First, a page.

All ideas are strict, well-defined and identifiable and the proof is the fact that although in each of the twelve songs can be divided rimarcate facets of style , the overall sound of Cheatahs is homogeneous, without sudden turns or sudden changes. When about forty seconds, which introduce the band's self-titled album in London leave the ground on guitars and vocals of Nathan Hewitt, it seems that we should prepare for a journey into the modern psychedelia ("Geo") and yet those same chords and poisonous impetuous have an acid taste on the palate than the 90 preserves the enjoyment of some Dinosaur Jr. and the Pixies, in that trade-off between high walls and warped sonic solos short and fierce ("Northern Exposure", "Leave to Remain"). There is, however, to rock that has unearthed the right key to "Cheatahs" because those same distortions will continue to change shape slightly, becoming more incorporeal and melted , marrying in a soft and soothing vocals and revealing the nature of shoegaze quartet ("Mission Creep", "IV" ) , who is not afraid to take a cue from My Bloody Valentine ("Fall").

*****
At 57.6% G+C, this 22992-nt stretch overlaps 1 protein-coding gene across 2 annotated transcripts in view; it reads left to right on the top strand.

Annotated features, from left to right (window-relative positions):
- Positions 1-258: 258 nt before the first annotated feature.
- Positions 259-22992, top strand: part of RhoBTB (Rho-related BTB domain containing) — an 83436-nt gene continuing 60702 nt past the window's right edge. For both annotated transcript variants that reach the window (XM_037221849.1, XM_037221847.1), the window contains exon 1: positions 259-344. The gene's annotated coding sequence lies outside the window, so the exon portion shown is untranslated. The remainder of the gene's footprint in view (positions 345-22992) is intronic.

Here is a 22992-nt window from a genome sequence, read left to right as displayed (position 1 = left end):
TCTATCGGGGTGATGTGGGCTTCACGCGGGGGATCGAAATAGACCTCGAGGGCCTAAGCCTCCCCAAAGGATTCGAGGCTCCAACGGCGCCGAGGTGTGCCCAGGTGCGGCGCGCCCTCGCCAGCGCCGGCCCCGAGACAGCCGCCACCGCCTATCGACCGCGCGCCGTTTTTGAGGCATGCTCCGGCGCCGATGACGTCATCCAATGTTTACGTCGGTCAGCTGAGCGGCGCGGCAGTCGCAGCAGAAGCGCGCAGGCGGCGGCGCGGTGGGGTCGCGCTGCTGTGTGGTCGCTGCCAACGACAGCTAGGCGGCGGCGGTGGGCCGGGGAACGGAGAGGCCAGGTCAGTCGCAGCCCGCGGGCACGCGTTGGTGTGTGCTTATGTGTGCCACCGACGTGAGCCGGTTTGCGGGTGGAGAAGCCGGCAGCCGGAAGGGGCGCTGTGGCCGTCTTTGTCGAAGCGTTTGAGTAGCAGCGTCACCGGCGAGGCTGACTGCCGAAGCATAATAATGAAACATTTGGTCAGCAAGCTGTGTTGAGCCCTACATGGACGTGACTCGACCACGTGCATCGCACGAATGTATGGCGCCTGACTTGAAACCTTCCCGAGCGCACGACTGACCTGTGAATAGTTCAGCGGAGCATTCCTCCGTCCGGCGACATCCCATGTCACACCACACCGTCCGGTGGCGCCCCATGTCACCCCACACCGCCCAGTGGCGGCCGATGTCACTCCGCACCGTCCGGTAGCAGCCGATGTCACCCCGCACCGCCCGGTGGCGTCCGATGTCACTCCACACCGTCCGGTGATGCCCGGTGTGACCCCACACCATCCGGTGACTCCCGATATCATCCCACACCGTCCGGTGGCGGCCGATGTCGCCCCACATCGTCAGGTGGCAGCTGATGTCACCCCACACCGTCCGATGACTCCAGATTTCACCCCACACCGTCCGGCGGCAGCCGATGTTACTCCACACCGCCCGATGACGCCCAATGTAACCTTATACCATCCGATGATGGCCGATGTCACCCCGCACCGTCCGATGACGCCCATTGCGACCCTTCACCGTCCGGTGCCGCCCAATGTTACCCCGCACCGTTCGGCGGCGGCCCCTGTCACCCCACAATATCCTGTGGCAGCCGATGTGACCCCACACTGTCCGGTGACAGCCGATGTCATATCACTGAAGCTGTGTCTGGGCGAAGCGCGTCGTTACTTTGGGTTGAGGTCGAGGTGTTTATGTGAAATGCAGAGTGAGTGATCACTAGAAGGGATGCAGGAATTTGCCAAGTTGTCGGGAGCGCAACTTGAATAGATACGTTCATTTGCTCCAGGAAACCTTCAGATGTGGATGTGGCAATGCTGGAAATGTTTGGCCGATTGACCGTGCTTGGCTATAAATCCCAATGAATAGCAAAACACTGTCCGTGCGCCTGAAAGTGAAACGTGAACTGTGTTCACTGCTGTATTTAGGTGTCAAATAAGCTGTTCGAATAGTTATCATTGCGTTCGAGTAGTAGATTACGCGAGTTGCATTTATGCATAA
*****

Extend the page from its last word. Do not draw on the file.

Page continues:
As mentioned, all the inspirations, though not too original, give shape to sound anything but sickly and decrepit, able to take the roads less expectations of the punk style Hüsker Dü ("The Swan") or even more power-pop, in the manner of Weezer more rowdy on record ("Get Tight", "Loon Calls"). Everything is always key deafening, with the noise in the foreground, the hustle and bustle of the good kind, the one that shows the power and rise to a noise-rock never yet potentially unbridled swollen generational anthems to keep in mind, a bit as they knew how to make Canadians Japandroids ("Cut the Grass"). It is on these lessons that arise noise some of the best pieces, such as "Kenworth", which with about six minutes, is the longest track of the album. Each of these ideas, any thing of style Cheatahs is therefore inextricably linked to the other and nothing seems to be able to get the upper hand on the rest. In this record there are only a few melodic lines and a bit of originality to be really something admirable, but undeniably an album so it's something you feel the need. Something that perhaps did not expect even those who had been able to appreciate the "Extended Plays".